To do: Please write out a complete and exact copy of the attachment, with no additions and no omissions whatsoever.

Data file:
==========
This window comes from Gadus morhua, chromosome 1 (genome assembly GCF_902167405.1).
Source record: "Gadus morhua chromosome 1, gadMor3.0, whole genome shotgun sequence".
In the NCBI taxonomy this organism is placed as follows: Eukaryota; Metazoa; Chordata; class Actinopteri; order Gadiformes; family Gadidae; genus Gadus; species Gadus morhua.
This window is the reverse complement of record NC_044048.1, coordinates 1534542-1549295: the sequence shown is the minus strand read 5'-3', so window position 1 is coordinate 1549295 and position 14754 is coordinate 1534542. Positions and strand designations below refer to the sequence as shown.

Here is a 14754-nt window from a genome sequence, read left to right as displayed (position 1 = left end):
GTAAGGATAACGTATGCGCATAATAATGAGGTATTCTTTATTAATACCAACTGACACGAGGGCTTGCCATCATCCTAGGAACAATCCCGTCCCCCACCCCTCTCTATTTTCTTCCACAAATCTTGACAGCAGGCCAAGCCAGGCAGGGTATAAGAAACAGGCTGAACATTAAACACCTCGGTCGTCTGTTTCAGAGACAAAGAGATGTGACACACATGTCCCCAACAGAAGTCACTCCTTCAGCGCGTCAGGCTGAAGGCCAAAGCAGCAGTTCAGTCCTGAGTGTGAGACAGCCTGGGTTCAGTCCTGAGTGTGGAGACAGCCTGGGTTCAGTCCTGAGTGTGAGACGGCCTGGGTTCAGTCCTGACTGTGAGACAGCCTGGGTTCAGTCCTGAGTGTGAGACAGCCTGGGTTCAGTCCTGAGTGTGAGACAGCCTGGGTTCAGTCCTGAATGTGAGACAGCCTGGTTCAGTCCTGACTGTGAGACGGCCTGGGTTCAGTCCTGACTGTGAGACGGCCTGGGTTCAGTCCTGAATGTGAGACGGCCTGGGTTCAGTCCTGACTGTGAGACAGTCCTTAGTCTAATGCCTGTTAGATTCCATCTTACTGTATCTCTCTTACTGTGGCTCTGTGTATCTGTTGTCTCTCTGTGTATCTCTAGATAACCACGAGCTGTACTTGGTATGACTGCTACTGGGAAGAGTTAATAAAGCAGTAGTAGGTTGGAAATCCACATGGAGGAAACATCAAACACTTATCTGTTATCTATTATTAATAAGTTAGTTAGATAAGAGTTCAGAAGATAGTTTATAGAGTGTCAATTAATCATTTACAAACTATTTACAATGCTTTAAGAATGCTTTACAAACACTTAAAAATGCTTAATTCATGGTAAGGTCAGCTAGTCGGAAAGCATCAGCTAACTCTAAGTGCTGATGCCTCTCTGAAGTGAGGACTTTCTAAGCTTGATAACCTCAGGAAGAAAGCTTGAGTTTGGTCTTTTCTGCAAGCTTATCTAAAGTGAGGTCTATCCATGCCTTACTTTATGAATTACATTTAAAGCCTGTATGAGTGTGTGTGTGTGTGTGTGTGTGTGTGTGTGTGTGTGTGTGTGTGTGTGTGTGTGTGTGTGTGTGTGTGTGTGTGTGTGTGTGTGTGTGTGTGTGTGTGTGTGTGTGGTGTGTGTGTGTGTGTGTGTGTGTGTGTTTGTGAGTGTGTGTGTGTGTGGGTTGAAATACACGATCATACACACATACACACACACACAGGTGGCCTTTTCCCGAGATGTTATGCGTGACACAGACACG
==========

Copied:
This window comes from Gadus morhua, chromosome 1 (genome assembly GCF_902167405.1).
Source record: "Gadus morhua chromosome 1, gadMor3.0, whole genome shotgun sequence".
In the NCBI taxonomy this organism is placed as follows: Eukaryota; Metazoa; Chordata; class Actinopteri; order Gadiformes; family Gadidae; genus Gadus; species Gadus morhua.
This window is the reverse complement of record NC_044048.1, coordinates 1534542-1549295: the sequence shown is the minus strand read 5'-3', so window position 1 is coordinate 1549295 and position 14754 is coordinate 1534542. Positions and strand designations below refer to the sequence as shown.

Here is a 14754-nt window from a genome sequence, read left to right as displayed (position 1 = left end):
GTAAGGATAACGTATGCGCATAATAATGAGGTATTCTTTATTAATACCAACTGACACGAGGGCTTGCCATCATCCTAGGAACAATCCCGTCCCCCACCCCTCTCTATTTTCTTCCACAAATCTTGACAGCAGGCCAAGCCAGGCAGGGTATAAGAAACAGGCTGAACATTAAACACCTCGGTCGTCTGTTTCAGAGACAAAGAGATGTGACACACATGTCCCCAACAGAAGTCACTCCTTCAGCGCGTCAGGCTGAAGGCCAAAGCAGCAGTTCAGTCCTGAGTGTGAGACAGCCTGGGTTCAGTCCTGAGTGTGGAGACAGCCTGGGTTCAGTCCTGAGTGTGAGACGGCCTGGGTTCAGTCCTGACTGTGAGACAGCCTGGGTTCAGTCCTGAGTGTGAGACAGCCTGGGTTCAGTCCTGAGTGTGAGACAGCCTGGGTTCAGTCCTGAATGTGAGACAGCCTGGTTCAGTCCTGACTGTGAGACGGCCTGGGTTCAGTCCTGACTGTGAGACGGCCTGGGTTCAGTCCTGAATGTGAGACGGCCTGGGTTCAGTCCTGACTGTGAGACAGTCCTTAGTCTAATGCCTGTTAGATTCCATCTTACTGTATCTCTCTTACTGTGGCTCTGTGTATCTGTTGTCTCTCTGTGTATCTCTAGATAACCACGAGCTGTACTTGGTATGACTGCTACTGGGAAGAGTTAATAAAGCAGTAGTAGGTTGGAAATCCACATGGAGGAAACATCAAACACTTATCTGTTATCTATTATTAATAAGTTAGTTAGATAAGAGTTCAGAAGATAGTTTATAGAGTGTCAATTAATCATTTACAAACTATTTACAATGCTTTAAGAATGCTTTACAAACACTTAAAAATGCTTAATTCATGGTAAGGTCAGCTAGTCGGAAAGCATCAGCTAACTCTAAGTGCTGATGCCTCTCTGAAGTGAGGACTTTCTAAGCTTGATAACCTCAGGAAGAAAGCTTGAGTTTGGTCTTTTCTGCAAGCTTATCTAAAGTGAGGTCTATCCATGCCTTACTTTATGAATTACATTTAAAGCCTGTATGAGTGTGTGTGTGTGTGTGTGTGTGTGTGTGTGTGTGTGTGTGTGTGTGTGTGTGTGTGTGTGTGTGTGTGTGTGTGTGTGTGTGTGTGTGTGTGTGTGTGTGTGTGTGGTGTGTGTGTGTGTGTGTGTGTGTGTGTTTGTGAGTGTGTGTGTGTGTGGGTTGAAATACACGATCATACACACATACACACACACACAGGTGGCCTTTTCCCGAGATGTTATGCGTGACACAGACACG